Enad al-Muteiri, left, and his friend Bandar al-Bedeiry in the desert on the outskirts of Riyadh.
RIYADH, Saudi Arabia — Nader al-Mutairi stiffened his shoulders, clenched his fists and said, “Let’s do our mission.” Then the young man stepped into the cool, empty lobby of a dental clinic, intent on getting the phone number of one of the young women working as a receptionist.
Perpetuating AuthorityThis is the third in a series of articles examining the lives of youth across the Muslim world at a time of religious revival.
Nader al-Mutairi, left, and his cousin Enad al-Mutairi, in the desert in Al Thumamah on the outskirts of Riyadh.
Asking a woman for her number can cause a young man anxiety anywhere. But in Saudi Arabia, getting caught with an unrelated woman can mean arrest, a possible flogging and dishonor, the worst penalty of all in a society where preserving a family’s reputation depends on faithful adherence to a strict code of separation between the sexes.
Above all, Nader feared that his cousin Enad al-Mutairi would find out that he was breaking the rules. Nader is engaged to Enad’s 17-year-old sister, Sarah. “Please don’t talk to Enad about this,” he said. “He will kill me.”
The sun was already low in the sky as Nader entered the clinic. Almost instantly, his resolve faded. His shoulders drooped, his hands unclenched and his voice began to quiver. “I am not lucky today; let’s leave,” he said.
It was a flash of rebellion, almost instantly quelled. In the West, youth is typically a time to challenge authority. But what stood out in dozens of interviews with young men and women here was how completely they have accepted the religious and cultural demands of the Muslim world’s most conservative society.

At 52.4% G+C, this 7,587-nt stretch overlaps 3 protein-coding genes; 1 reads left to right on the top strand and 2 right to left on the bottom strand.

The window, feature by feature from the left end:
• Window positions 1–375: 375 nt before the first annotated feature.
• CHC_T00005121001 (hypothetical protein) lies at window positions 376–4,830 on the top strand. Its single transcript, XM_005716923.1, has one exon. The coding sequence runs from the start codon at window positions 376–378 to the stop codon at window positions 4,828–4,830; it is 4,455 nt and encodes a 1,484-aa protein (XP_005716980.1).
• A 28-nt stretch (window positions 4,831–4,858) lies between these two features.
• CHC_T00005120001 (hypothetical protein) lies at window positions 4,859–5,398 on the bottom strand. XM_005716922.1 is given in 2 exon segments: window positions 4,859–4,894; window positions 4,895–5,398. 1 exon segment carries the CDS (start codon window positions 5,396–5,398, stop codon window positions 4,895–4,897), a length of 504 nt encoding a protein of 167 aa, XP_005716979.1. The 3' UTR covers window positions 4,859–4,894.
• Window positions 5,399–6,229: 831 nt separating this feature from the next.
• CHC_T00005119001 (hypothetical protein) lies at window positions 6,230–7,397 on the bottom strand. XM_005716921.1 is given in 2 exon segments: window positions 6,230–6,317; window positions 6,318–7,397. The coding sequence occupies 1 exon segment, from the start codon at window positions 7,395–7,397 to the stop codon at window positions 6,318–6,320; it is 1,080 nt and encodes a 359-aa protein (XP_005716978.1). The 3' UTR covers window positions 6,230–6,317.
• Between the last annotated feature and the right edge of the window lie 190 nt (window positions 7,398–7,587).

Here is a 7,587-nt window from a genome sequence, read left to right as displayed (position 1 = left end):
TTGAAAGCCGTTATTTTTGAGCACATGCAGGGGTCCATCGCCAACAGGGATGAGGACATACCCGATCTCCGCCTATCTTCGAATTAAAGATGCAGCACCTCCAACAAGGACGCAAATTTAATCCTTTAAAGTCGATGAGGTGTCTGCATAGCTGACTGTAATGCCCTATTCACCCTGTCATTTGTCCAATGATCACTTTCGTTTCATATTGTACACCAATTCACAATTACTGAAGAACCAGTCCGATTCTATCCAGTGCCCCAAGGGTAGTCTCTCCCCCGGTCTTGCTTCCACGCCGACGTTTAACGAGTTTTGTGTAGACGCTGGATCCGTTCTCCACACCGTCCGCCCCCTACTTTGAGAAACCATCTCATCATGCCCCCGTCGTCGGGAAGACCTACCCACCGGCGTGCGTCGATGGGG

They may chafe against the rules, even at times try to evade them, but they can be merciless in their condemnation of those who flout them too brazenly. And they are committed to perpetuating the rules with their own children.
That suggests that Saudi Arabia’s strict interpretation of Islam, largely uncontested at home by the next generation and spread abroad by Saudi money in a time of religious revival, will increasingly shape how Muslims around the world will live their faith. Young men like Nader and Enad are taught that they are the guardians of the family’s reputation, expected to shield their female relatives from shame and avoid dishonoring their families by their own behavior. It is a classic example of how the Saudis have melded their faith with their desert tribal traditions.
“One of the most important Arab traditions is honor,” Enad said. “If my sister goes in the street and someone assaults her, she won’t be able to protect herself. The nature of men is that men are more rational. Women are not rational. With one or two or three words, a man can get what he wants from a woman. If I call someone and a girl answers, I have to apologize. It’s a huge deal. It is a violation of the house.”
Enad is the alpha male, a 20-year-old police officer with an explosive temper and a fondness for teasing. Nader, 22, is soft-spoken, with a gentle smile and an inclination to follow rather than lead.
They are more than cousins; they are lifelong friends and confidants. That is often the case in Saudi Arabia, where families are frequently large and insular.
Enad and Nader are among several dozen Mutairi cousins who since childhood have spent virtually all their free time together: Boys learning to be boys, and now men, together.
They are average young Saudi men, not wealthy, not poor, not from the more liberal south or east, but residents of the nation’s conservative heartland, Riyadh. It is a flat, clean city of five million people that gleams with oil wealth, two glass skyscrapers and roads clogged with oversize S.U.V.’s. It offers young men very little in the way of entertainment, with no movie theaters and few sports facilities. If they are unmarried, they cannot even enter the malls where women shop.